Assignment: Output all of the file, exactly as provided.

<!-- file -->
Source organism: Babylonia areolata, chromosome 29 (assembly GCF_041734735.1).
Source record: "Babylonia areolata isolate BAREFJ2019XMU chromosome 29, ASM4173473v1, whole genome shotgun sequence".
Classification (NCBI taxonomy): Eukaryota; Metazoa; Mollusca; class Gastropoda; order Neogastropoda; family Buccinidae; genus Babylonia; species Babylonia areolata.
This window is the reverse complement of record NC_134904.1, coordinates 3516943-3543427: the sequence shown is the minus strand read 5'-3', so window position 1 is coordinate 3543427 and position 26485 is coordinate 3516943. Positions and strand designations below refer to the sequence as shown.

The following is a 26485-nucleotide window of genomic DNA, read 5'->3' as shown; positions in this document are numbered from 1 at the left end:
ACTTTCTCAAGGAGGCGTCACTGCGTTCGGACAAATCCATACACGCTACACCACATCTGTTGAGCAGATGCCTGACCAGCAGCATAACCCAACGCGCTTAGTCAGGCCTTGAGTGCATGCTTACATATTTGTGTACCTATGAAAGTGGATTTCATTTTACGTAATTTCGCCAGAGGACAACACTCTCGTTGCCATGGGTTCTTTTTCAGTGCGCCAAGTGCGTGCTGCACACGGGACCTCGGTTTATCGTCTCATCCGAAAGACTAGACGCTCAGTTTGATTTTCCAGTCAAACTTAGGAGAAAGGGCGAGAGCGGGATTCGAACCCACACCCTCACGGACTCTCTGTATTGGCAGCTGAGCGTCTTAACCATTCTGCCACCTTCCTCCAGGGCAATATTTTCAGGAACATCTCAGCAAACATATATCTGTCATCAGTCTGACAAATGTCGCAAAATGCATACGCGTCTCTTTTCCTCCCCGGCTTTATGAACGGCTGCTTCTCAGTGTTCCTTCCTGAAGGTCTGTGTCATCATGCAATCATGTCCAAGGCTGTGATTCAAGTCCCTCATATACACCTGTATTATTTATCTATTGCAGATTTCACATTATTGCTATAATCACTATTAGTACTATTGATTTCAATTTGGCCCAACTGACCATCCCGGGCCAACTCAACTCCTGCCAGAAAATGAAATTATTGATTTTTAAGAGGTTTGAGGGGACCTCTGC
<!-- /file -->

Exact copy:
Source organism: Babylonia areolata, chromosome 29 (assembly GCF_041734735.1).
Source record: "Babylonia areolata isolate BAREFJ2019XMU chromosome 29, ASM4173473v1, whole genome shotgun sequence".
Classification (NCBI taxonomy): Eukaryota; Metazoa; Mollusca; class Gastropoda; order Neogastropoda; family Buccinidae; genus Babylonia; species Babylonia areolata.
This window is the reverse complement of record NC_134904.1, coordinates 3516943-3543427: the sequence shown is the minus strand read 5'-3', so window position 1 is coordinate 3543427 and position 26485 is coordinate 3516943. Positions and strand designations below refer to the sequence as shown.

The following is a 26485-nucleotide window of genomic DNA, read 5'->3' as shown; positions in this document are numbered from 1 at the left end:
ACTTTCTCAAGGAGGCGTCACTGCGTTCGGACAAATCCATACACGCTACACCACATCTGTTGAGCAGATGCCTGACCAGCAGCATAACCCAACGCGCTTAGTCAGGCCTTGAGTGCATGCTTACATATTTGTGTACCTATGAAAGTGGATTTCATTTTACGTAATTTCGCCAGAGGACAACACTCTCGTTGCCATGGGTTCTTTTTCAGTGCGCCAAGTGCGTGCTGCACACGGGACCTCGGTTTATCGTCTCATCCGAAAGACTAGACGCTCAGTTTGATTTTCCAGTCAAACTTAGGAGAAAGGGCGAGAGCGGGATTCGAACCCACACCCTCACGGACTCTCTGTATTGGCAGCTGAGCGTCTTAACCATTCTGCCACCTTCCTCCAGGGCAATATTTTCAGGAACATCTCAGCAAACATATATCTGTCATCAGTCTGACAAATGTCGCAAAATGCATACGCGTCTCTTTTCCTCCCCGGCTTTATGAACGGCTGCTTCTCAGTGTTCCTTCCTGAAGGTCTGTGTCATCATGCAATCATGTCCAAGGCTGTGATTCAAGTCCCTCATATACACCTGTATTATTTATCTATTGCAGATTTCACATTATTGCTATAATCACTATTAGTACTATTGATTTCAATTTGGCCCAACTGACCATCCCGGGCCAACTCAACTCCTGCCAGAAAATGAAATTATTGATTTTTAAGAGGTTTGAGGGGACCTCTGC